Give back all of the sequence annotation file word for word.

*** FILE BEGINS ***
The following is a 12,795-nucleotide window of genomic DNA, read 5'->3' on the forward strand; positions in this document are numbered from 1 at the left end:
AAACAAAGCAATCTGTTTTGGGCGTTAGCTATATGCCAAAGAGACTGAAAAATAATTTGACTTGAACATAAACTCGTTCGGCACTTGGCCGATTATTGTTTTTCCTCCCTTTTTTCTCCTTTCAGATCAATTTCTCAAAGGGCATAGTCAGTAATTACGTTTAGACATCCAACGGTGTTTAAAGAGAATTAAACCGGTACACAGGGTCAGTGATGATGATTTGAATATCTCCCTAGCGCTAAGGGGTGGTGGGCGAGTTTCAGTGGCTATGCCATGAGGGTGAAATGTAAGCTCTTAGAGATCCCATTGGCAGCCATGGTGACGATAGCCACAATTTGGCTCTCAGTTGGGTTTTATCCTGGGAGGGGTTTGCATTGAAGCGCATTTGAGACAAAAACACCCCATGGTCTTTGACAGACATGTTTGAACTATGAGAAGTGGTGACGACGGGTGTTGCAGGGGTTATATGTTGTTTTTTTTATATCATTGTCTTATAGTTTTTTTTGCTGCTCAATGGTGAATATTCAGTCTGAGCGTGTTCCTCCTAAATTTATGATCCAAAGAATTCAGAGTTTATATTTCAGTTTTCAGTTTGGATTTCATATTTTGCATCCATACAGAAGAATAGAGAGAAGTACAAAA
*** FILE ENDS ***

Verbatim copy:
The following is a 12,795-nucleotide window of genomic DNA, read 5'->3' on the forward strand; positions in this document are numbered from 1 at the left end:
AAACAAAGCAATCTGTTTTGGGCGTTAGCTATATGCCAAAGAGACTGAAAAATAATTTGACTTGAACATAAACTCGTTCGGCACTTGGCCGATTATTGTTTTTCCTCCCTTTTTTCTCCTTTCAGATCAATTTCTCAAAGGGCATAGTCAGTAATTACGTTTAGACATCCAACGGTGTTTAAAGAGAATTAAACCGGTACACAGGGTCAGTGATGATGATTTGAATATCTCCCTAGCGCTAAGGGGTGGTGGGCGAGTTTCAGTGGCTATGCCATGAGGGTGAAATGTAAGCTCTTAGAGATCCCATTGGCAGCCATGGTGACGATAGCCACAATTTGGCTCTCAGTTGGGTTTTATCCTGGGAGGGGTTTGCATTGAAGCGCATTTGAGACAAAAACACCCCATGGTCTTTGACAGACATGTTTGAACTATGAGAAGTGGTGACGACGGGTGTTGCAGGGGTTATATGTTGTTTTTTTTATATCATTGTCTTATAGTTTTTTTTGCTGCTCAATGGTGAATATTCAGTCTGAGCGTGTTCCTCCTAAATTTATGATCCAAAGAATTCAGAGTTTATATTTCAGTTTTCAGTTTGGATTTCATATTTTGCATCCATACAGAAGAATAGAGAGAAGTACAAAA